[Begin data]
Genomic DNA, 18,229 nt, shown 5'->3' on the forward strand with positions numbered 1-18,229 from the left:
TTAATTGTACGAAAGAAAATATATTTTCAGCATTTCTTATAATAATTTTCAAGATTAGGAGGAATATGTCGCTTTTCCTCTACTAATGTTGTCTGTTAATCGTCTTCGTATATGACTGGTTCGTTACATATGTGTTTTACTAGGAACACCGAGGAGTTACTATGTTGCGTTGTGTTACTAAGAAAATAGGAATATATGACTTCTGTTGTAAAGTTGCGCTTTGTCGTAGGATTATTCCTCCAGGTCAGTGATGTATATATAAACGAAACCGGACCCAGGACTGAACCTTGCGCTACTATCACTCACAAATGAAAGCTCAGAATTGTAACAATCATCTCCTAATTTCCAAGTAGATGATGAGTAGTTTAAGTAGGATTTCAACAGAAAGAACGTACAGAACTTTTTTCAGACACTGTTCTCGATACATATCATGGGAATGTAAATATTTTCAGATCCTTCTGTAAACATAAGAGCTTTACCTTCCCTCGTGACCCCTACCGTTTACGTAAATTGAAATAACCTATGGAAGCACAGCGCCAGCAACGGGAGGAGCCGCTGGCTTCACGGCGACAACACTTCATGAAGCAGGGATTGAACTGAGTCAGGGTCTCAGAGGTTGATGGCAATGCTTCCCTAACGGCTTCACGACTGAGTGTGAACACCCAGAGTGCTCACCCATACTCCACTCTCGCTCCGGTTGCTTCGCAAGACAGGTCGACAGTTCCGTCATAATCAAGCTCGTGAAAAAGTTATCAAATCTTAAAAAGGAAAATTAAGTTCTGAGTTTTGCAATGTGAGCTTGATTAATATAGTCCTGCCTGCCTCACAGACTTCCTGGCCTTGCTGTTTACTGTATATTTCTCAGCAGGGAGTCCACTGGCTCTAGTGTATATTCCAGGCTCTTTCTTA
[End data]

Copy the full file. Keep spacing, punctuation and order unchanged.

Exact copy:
Genomic DNA, 18,229 nt, shown 5'->3' on the forward strand with positions numbered 1-18,229 from the left:
TTAATTGTACGAAAGAAAATATATTTTCAGCATTTCTTATAATAATTTTCAAGATTAGGAGGAATATGTCGCTTTTCCTCTACTAATGTTGTCTGTTAATCGTCTTCGTATATGACTGGTTCGTTACATATGTGTTTTACTAGGAACACCGAGGAGTTACTATGTTGCGTTGTGTTACTAAGAAAATAGGAATATATGACTTCTGTTGTAAAGTTGCGCTTTGTCGTAGGATTATTCCTCCAGGTCAGTGATGTATATATAAACGAAACCGGACCCAGGACTGAACCTTGCGCTACTATCACTCACAAATGAAAGCTCAGAATTGTAACAATCATCTCCTAATTTCCAAGTAGATGATGAGTAGTTTAAGTAGGATTTCAACAGAAAGAACGTACAGAACTTTTTTCAGACACTGTTCTCGATACATATCATGGGAATGTAAATATTTTCAGATCCTTCTGTAAACATAAGAGCTTTACCTTCCCTCGTGACCCCTACCGTTTACGTAAATTGAAATAACCTATGGAAGCACAGCGCCAGCAACGGGAGGAGCCGCTGGCTTCACGGCGACAACACTTCATGAAGCAGGGATTGAACTGAGTCAGGGTCTCAGAGGTTGATGGCAATGCTTCCCTAACGGCTTCACGACTGAGTGTGAACACCCAGAGTGCTCACCCATACTCCACTCTCGCTCCGGTTGCTTCGCAAGACAGGTCGACAGTTCCGTCATAATCAAGCTCGTGAAAAAGTTATCAAATCTTAAAAAGGAAAATTAAGTTCTGAGTTTTGCAATGTGAGCTTGATTAATATAGTCCTGCCTGCCTCACAGACTTCCTGGCCTTGCTGTTTACTGTATATTTCTCAGCAGGGAGTCCACTGGCTCTAGTGTATATTCCAGGCTCTTTCTTA